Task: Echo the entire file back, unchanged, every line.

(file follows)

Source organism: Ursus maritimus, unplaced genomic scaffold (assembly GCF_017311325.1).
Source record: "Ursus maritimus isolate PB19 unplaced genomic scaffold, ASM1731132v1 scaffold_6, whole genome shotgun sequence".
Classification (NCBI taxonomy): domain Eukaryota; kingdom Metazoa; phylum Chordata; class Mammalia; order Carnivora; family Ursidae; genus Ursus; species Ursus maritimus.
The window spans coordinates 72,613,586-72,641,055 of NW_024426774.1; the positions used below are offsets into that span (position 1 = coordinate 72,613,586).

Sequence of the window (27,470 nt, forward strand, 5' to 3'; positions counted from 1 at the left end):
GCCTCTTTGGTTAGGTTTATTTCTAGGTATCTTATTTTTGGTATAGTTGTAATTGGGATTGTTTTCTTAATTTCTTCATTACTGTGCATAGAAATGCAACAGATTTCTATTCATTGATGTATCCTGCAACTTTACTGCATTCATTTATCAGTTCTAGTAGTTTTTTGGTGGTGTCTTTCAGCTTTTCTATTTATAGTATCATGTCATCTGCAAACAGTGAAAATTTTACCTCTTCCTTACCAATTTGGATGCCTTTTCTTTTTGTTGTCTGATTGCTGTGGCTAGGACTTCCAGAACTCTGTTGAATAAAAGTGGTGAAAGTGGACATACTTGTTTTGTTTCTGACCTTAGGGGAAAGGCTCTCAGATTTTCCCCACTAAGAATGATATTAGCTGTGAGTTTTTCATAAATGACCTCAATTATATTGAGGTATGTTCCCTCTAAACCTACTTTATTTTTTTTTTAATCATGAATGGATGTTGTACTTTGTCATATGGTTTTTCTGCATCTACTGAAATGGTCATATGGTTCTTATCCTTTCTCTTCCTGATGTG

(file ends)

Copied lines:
Source organism: Ursus maritimus, unplaced genomic scaffold (assembly GCF_017311325.1).
Source record: "Ursus maritimus isolate PB19 unplaced genomic scaffold, ASM1731132v1 scaffold_6, whole genome shotgun sequence".
Classification (NCBI taxonomy): domain Eukaryota; kingdom Metazoa; phylum Chordata; class Mammalia; order Carnivora; family Ursidae; genus Ursus; species Ursus maritimus.
The window spans coordinates 72,613,586-72,641,055 of NW_024426774.1; the positions used below are offsets into that span (position 1 = coordinate 72,613,586).

Sequence of the window (27,470 nt, forward strand, 5' to 3'; positions counted from 1 at the left end):
GCCTCTTTGGTTAGGTTTATTTCTAGGTATCTTATTTTTGGTATAGTTGTAATTGGGATTGTTTTCTTAATTTCTTCATTACTGTGCATAGAAATGCAACAGATTTCTATTCATTGATGTATCCTGCAACTTTACTGCATTCATTTATCAGTTCTAGTAGTTTTTTGGTGGTGTCTTTCAGCTTTTCTATTTATAGTATCATGTCATCTGCAAACAGTGAAAATTTTACCTCTTCCTTACCAATTTGGATGCCTTTTCTTTTTGTTGTCTGATTGCTGTGGCTAGGACTTCCAGAACTCTGTTGAATAAAAGTGGTGAAAGTGGACATACTTGTTTTGTTTCTGACCTTAGGGGAAAGGCTCTCAGATTTTCCCCACTAAGAATGATATTAGCTGTGAGTTTTTCATAAATGACCTCAATTATATTGAGGTATGTTCCCTCTAAACCTACTTTATTTTTTTTTTAATCATGAATGGATGTTGTACTTTGTCATATGGTTTTTCTGCATCTACTGAAATGGTCATATGGTTCTTATCCTTTCTCTTCCTGATGTG